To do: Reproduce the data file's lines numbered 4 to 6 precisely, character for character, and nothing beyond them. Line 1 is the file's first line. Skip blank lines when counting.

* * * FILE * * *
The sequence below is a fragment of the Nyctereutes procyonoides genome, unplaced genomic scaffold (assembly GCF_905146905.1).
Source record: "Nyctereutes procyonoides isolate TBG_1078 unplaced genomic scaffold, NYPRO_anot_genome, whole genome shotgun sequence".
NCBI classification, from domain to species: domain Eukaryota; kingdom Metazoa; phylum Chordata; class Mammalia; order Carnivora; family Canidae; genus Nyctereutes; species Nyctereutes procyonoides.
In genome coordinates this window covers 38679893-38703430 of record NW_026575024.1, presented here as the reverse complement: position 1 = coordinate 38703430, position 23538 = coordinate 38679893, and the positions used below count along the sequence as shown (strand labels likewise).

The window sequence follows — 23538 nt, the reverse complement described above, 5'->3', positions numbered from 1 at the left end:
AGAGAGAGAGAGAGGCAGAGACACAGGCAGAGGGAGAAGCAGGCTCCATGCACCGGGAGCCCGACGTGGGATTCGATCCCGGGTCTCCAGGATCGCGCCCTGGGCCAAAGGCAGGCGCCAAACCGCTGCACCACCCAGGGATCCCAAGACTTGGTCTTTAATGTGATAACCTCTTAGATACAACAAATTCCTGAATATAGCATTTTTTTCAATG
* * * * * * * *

In genome coordinates this window covers 38679893-38703430 of record NW_026575024.1, presented here as the reverse complement: position 1 = coordinate 38703430, position 23538 = coordinate 38679893, and the positions used below count along the sequence as shown (strand labels likewise).

The window sequence follows — 23538 nt, the reverse complement described above, 5'->3', positions numbered from 1 at the left end:
AGAGAGAGAGAGAGGCAGAGACACAGGCAGAGGGAGAAGCAGGCTCCATGCACCGGGAGCCCGACGTGGGATTCGATCCCGGGTCTCCAGGATCGCGCCCTGGGCCAAAGGCAGGCGCCAAACCGCTGCACCACCCAGGGATCCCAAGACTTGGTCTTTAATGTGATAACCTCTTAGATACAACAAATTCCTGAATATAGCATTTTTTTCAATG